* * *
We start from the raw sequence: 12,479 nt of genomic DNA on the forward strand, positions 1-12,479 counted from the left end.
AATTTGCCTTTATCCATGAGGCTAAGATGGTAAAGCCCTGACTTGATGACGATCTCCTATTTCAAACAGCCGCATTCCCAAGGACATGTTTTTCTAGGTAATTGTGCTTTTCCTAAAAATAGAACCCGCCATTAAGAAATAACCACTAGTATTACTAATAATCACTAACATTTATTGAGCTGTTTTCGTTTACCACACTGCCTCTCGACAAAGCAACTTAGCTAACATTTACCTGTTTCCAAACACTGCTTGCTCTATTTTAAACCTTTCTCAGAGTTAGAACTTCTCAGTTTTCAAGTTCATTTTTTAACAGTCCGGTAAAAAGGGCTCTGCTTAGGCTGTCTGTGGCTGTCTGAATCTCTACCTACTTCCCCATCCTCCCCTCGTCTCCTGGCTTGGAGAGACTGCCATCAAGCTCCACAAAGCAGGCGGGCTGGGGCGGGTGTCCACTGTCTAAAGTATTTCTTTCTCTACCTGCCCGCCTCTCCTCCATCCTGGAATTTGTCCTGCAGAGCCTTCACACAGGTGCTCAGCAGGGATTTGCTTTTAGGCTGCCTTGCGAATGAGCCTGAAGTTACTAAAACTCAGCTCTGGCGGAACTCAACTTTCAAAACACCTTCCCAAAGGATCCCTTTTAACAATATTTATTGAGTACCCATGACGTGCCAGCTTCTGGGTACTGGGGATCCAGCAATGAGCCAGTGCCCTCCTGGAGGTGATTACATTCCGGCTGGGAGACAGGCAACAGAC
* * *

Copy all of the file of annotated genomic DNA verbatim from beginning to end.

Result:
We start from the raw sequence: 12,479 nt of genomic DNA on the forward strand, positions 1-12,479 counted from the left end.
AATTTGCCTTTATCCATGAGGCTAAGATGGTAAAGCCCTGACTTGATGACGATCTCCTATTTCAAACAGCCGCATTCCCAAGGACATGTTTTTCTAGGTAATTGTGCTTTTCCTAAAAATAGAACCCGCCATTAAGAAATAACCACTAGTATTACTAATAATCACTAACATTTATTGAGCTGTTTTCGTTTACCACACTGCCTCTCGACAAAGCAACTTAGCTAACATTTACCTGTTTCCAAACACTGCTTGCTCTATTTTAAACCTTTCTCAGAGTTAGAACTTCTCAGTTTTCAAGTTCATTTTTTAACAGTCCGGTAAAAAGGGCTCTGCTTAGGCTGTCTGTGGCTGTCTGAATCTCTACCTACTTCCCCATCCTCCCCTCGTCTCCTGGCTTGGAGAGACTGCCATCAAGCTCCACAAAGCAGGCGGGCTGGGGCGGGTGTCCACTGTCTAAAGTATTTCTTTCTCTACCTGCCCGCCTCTCCTCCATCCTGGAATTTGTCCTGCAGAGCCTTCACACAGGTGCTCAGCAGGGATTTGCTTTTAGGCTGCCTTGCGAATGAGCCTGAAGTTACTAAAACTCAGCTCTGGCGGAACTCAACTTTCAAAACACCTTCCCAAAGGATCCCTTTTAACAATATTTATTGAGTACCCATGACGTGCCAGCTTCTGGGTACTGGGGATCCAGCAATGAGCCAGTGCCCTCCTGGAGGTGATTACATTCCGGCTGGGAGACAGGCAACAGAC